Legislation: Conservation – Invasive Species
Citation and link to full text: Wisconsin Statutes, 23.22
Responsible agency and link to landing page: Wisconsin Department of Natural Resources (WDNR)
Related regulations: Wisconsin Administrative Code, Chapter NR 40
Advisory body and link to landing page: Wisconsin Invasive Species Council
Roles of legislation and related regulations: In 2001, an amendment to the Wisconsin statutes directed the WDNR to develop a state-wide invasive species control program, and to promulgate rules to identify, classify and control invasive species. The statute also authorizes the Wisconsin Invasive Species Council to advise WDNR. The WDNR rule establishes classifications and lists of species under each classification. It describes prohibited acts relative to each classification.
Key definition(s): A Prohibited Invasive Species is likely to survive and spread if introduced to Wisconsin, potentially causing environmental, economic or human health harm. It is not found in the state or in the portion of the state where it is listed as prohibited, with the possible exception of isolated individuals or pioneer stands. Eradication or containment may be feasible. WDNR may require landowners to control prohibited species on their property in accordance with a control plan.
Invasive species control means to cut, remove, destroy, suppress, or prevent the spread of the species and refers to preventing both sexual and vegetative propagation.
A Restricted Invasive Species is established in Wisconsin or in the portion of the state where it is listed as restricted. It causes or is likely to cause environmental, economic, or human health harm. Eradication or containment may not be feasible.
The Wisconsin Invasive Species Council makes recommendations to WDNR regarding a statewide program for classifying and controlling invasive species. Its four subcommittees cover education, research, regulation, and interagency coordination. Its membership includes representation from five state agencies (including WDNR) and seven seats representing public and private interests.
Prohibited Invasive Species, woody plant species only (full list can be found in WDNR link above):
|Amur bush honeysucklea
|Oriental loeseneri bittersweet
|Amur cork treeb,c
Restricted Invasive Species, woody plant species only (full list can be found in WDNR link above):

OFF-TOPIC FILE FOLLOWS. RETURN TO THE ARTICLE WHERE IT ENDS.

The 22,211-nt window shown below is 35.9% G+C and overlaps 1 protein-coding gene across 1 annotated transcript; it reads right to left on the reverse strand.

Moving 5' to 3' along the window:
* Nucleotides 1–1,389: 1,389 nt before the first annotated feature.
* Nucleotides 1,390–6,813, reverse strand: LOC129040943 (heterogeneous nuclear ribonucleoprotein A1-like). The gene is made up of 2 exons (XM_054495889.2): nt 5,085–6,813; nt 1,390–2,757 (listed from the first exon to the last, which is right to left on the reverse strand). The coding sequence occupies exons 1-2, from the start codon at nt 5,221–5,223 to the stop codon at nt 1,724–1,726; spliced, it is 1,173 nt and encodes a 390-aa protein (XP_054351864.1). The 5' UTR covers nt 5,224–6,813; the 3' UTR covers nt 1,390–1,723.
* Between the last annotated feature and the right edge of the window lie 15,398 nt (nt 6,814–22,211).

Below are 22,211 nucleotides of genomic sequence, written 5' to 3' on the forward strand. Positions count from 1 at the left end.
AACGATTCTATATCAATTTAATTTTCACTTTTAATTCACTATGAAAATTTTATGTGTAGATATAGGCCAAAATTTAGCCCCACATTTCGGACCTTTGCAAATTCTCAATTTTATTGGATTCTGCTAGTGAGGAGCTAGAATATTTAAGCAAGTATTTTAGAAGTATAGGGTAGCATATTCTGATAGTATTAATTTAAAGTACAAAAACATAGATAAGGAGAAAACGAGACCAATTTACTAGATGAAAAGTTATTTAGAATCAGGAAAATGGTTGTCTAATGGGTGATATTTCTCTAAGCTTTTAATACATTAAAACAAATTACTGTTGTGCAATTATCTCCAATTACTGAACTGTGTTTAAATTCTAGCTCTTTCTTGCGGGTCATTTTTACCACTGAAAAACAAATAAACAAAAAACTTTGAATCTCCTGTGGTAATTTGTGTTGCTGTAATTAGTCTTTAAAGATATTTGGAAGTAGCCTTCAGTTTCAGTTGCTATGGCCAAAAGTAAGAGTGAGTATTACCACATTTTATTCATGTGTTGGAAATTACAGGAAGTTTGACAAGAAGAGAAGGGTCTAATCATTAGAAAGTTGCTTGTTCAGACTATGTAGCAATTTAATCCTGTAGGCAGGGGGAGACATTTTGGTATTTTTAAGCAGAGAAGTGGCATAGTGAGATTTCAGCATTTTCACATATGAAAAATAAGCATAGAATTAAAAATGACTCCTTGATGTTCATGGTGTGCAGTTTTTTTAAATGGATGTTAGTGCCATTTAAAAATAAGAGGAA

Acer tatarica subsp. ginnala
Frangula alnus syn. Rhamnus frangula
|Amur bush honeysucklea
|Morrow’s bush honeysuckle
|Tatarian bush honeysuckle
|Bell’s bush honeysuckle
Lonicera x bella
- a Species is prohibited in the northern counties of the state and restricted in the southern counties. For status by county, see WDNR Amur honeysuckle webpage.
- b Species is dioecious; male (fruitless) cultivars are exempt.
- c Use as a seedling understock or rootstock is exempt.
- d Cultivars are broadly exempt.
- e Prohibited actions allowed through 5/1/2020 without a permit.
- f Named cultivars are regulated, all others are exempt. For regulated cultivars, see WDNR Japanese barberry and Burning bush webpages.
- g Named cultivars are exempt, all others are regulated. For exempt cultivars, see WDNR Siberian peashrub and Glossy buckthorn webpages.
- h Prior to becoming a Restricted Invasive Species, Multiflora rose was made a “nuisance weed” under statute (23.23). As such, sale and distribution of this species was banned beginning in 1987.
- i Hybrids are broadly exempt.
- Transportation, possession, transfer or introduction of a Prohibited Invasive Species.
- Transportation, transfer or introduction of a Restricted Invasive Species.
Exemptions: Prohibited acts done incidentally or accidentally are generally exempt. Transportation and transfer done in the course of identifying or disposing of a prohibited or regulated species are generally exempt, though for prohibited species the location of a positively identified prohibited species must be reported to WDNR within 30 days. WDNR can issue individual permits for prohibited related to prohibited and restricted species for research, public display/education, and other purposes specifically stated in the permit provided specific stated criteria are met. For Restricted Invasive Species, prohibited acts for woody vines (and herbaceous plants) are allowed for 3 years beyond the listing date, and prohibited acts for trees and shrubs are allowed for 5 years beyond the listing date (see footnote e above). For Restricted Invasive Species, plant parts that are incapable of reproducing may be transported, transferred, or introduced without a permit.
Cultivar exemptions: For Berberis thunbergii and Euonymus alatus, any cultivar other than those specifically listed is not included in the restriction (see footnote f above). For Frangula alnus and Caragana arborescens, only the specifically listed cultivars are exempt from restriction (see footnote g above). For certain other species, cultivars or types of cultivars/hybrids are broadly exempted (see footnotes b, d and h above). For all other species all cultivars, hybrids, and varieties are included in the listing.
Process for species selection/addition: WDNR can add or remove species from the prohibited and restricted lists or move species between lists by formally amending the NR 40 rule. This would be done with input from the Wisconsin Invasive Species Council.
Photo Credit: A forest trail at Chequamegon-Nicolet National Forest (Photo: U.S. Forest Service)